Comment on the purpose of Saruman’s ring:
Comment on the purpose of Saruman’s ring:
- There are multiple possibilities for the function of the ring that Saruman wears. These include enhancement of his native power of persuasion and defense against others’ domination of him.
- Part of Saruman’s purpose in wearing the ring during this conversation with Gandalf may be to test its effectiveness against the powers of other members of the White Council.
- Saruman’s original purpose as the White wizard was to oppose Sauron, and having studied Sauron’s ring lore, he may have thought he needed to protect himself from Sauron’s will.
- Note: This will be echoed in Elrond’s statement of dangers of studying the ways of the Enemy.
- It’s also possible that the Ring of Fire has unknowingly contaminated this test of Saruman’s ring.
- It seems more like Saruman’s character to create a ring with an offensive purpose than a defensive one, as it is fueled by his pride, and the defense of the hobbits is fueled by humility.
- While he may have started studying Sauron’s arts and setting himself up as a Power in his own right may have started out with the best of intentions but has been corrupted by his pride.
- Saruman may even now still think that he is one of good powers, though he has in fact fallen.
- Though Saruman refers to the “Ruler” as a progression from the “Power”, he is also being vaguer about who the “Power” is and therefore who the “Ruler” would be, if meaning himself.
- Gandalf’s rebuke begins by refuting the emptiness of Saruman’s ideas of sharing power, and therefore that his words are a deliberate lie, and that Saruman really means to claim the Ring.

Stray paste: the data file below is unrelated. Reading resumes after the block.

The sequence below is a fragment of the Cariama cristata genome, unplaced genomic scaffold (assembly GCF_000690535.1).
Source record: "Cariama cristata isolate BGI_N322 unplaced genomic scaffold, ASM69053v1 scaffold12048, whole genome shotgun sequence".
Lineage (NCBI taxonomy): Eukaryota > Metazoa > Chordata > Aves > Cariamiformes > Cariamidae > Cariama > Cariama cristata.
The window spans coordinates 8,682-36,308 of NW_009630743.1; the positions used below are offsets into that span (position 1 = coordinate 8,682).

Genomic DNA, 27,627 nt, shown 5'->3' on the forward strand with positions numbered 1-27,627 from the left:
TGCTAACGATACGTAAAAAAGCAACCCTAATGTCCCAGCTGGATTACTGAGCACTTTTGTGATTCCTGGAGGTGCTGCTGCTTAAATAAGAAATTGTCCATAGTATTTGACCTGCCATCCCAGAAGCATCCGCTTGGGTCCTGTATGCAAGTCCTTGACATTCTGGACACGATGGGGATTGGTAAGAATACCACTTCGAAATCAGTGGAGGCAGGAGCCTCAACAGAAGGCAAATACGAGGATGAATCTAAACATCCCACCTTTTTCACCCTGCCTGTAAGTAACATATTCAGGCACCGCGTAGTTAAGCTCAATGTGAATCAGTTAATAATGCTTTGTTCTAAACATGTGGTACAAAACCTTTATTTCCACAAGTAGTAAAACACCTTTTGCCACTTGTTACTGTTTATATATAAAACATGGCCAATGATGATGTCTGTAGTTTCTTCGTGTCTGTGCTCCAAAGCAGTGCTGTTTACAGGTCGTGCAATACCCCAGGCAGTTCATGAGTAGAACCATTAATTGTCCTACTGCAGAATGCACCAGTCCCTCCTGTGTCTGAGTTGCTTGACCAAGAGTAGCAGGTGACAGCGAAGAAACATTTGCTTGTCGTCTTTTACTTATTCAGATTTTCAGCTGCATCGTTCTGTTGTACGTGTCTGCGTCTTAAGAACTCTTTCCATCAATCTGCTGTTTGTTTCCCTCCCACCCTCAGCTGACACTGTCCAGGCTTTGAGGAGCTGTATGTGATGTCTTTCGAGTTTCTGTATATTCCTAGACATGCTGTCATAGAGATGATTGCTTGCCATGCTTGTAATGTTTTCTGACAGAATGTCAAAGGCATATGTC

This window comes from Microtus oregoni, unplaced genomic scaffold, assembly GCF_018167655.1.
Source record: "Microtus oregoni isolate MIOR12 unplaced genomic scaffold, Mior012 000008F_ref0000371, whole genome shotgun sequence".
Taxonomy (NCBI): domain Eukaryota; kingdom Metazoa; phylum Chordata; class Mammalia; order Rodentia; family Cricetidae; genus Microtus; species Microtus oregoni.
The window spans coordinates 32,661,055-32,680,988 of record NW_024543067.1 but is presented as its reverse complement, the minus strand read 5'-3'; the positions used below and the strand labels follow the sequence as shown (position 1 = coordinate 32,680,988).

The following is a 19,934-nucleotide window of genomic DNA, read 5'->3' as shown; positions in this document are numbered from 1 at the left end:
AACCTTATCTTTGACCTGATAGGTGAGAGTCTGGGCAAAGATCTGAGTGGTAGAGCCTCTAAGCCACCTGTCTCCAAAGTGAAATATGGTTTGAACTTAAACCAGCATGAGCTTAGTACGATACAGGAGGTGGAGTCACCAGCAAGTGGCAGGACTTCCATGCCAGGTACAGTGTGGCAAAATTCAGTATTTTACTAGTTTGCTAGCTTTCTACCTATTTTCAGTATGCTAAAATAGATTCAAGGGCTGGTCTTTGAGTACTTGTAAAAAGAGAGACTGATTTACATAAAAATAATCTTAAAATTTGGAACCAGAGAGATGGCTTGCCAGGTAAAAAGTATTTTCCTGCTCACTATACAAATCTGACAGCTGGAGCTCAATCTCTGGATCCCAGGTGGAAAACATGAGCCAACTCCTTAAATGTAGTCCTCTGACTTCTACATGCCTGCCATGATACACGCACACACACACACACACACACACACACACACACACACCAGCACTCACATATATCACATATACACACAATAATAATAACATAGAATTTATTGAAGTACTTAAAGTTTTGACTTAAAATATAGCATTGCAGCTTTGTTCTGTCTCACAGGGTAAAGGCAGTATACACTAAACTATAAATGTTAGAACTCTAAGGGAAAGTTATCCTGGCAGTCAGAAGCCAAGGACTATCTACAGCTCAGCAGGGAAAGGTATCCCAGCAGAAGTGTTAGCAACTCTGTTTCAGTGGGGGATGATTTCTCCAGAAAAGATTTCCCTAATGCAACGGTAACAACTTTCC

- He points out the transparency of Saruman’s desire, and wishes for him to speak plainly at last.
- If Saruman is going into this conversation assuming that Gandalf has either claimed the Ring or is hiding the Ring in the Shire, then his real purpose is to get Gandalf to reveal the Ring to him.
- Gandalf’s refusal to give the Ring to Saruman is an acknowledgment of this fact to Saruman, but also that possessing the Ring is Saruman’s intention, though justified by keeping it from Sauron.
- By using the past tense “were”, Gandalf is stating that Saruman will no longer be head, or part, of the Council, and that if he thinks his intentions are still good, Saruman is deluding himself.
- In his dereliction of duty as the White, and in deceiving the Council, he has vacated this post.
- Saruman parallels Sauron after this unmasking in that he can no longer take a fair form to deceive others, though here it is more metaphorical, while with Sauron it is physically manifest.
- Gandalf rejects all of Saruman’s distracting arguments to lay bare the real choice. He uses sarcasm to show the false dichotomy between serving Sauron or Saruman as the only options.
- Saruman is not only affronted by Gandalf’s sarcasm and defiance, and by the lack of persuasion the arguments have had over him, but he may think that this is due to Gandalf claiming the Ring.
- He may interpret Gandalf’s statement about only one hand wielding the One as proof of this.
- Note: Gandalf will later assume the superiority in fact that Saruman suspects him of claiming now as a possible new Ring-lord, and Gandalf will indeed offer Saruman the choice to assist him.
- By the time that Saruman offers him the third choice of imprisonment, he has now concluded that Gandalf doesn’t actually have the Ring and sees this as a show of Gandalf’s lack of wisdom.
- That Gandalf would have found the Ring and not claim it is folly as it would have benefited him.
- He also sees Gandalf’s hope of hiding the Ring from Sauron in the vain effort to defeat him is something that Saruman also sees as foolish as it pertains to doing good for others.
- That Saruman sees acting on one’s selfish behalf as wisdom goes against the overall purpose of the Istari from the beginning, and Gandalf understands that the means to an end matter.
- For Saruman, the only wise course for Gandalf in this situation is not only supplicating to Saruman, but also acquiescing to his arguments as the only valid viewpoint on Sauron’s power.
- When does Saruman conclude that Gandalf doesn’t have the Ring with him? He states that conclusion when he threatens to force him to reveal where the Ring may be found.
- He may come to this conclusion when Gandalf resorts to sarcasm rather than revealing the Ring and using it against him. When he is described as cold and perilous may be that moment.
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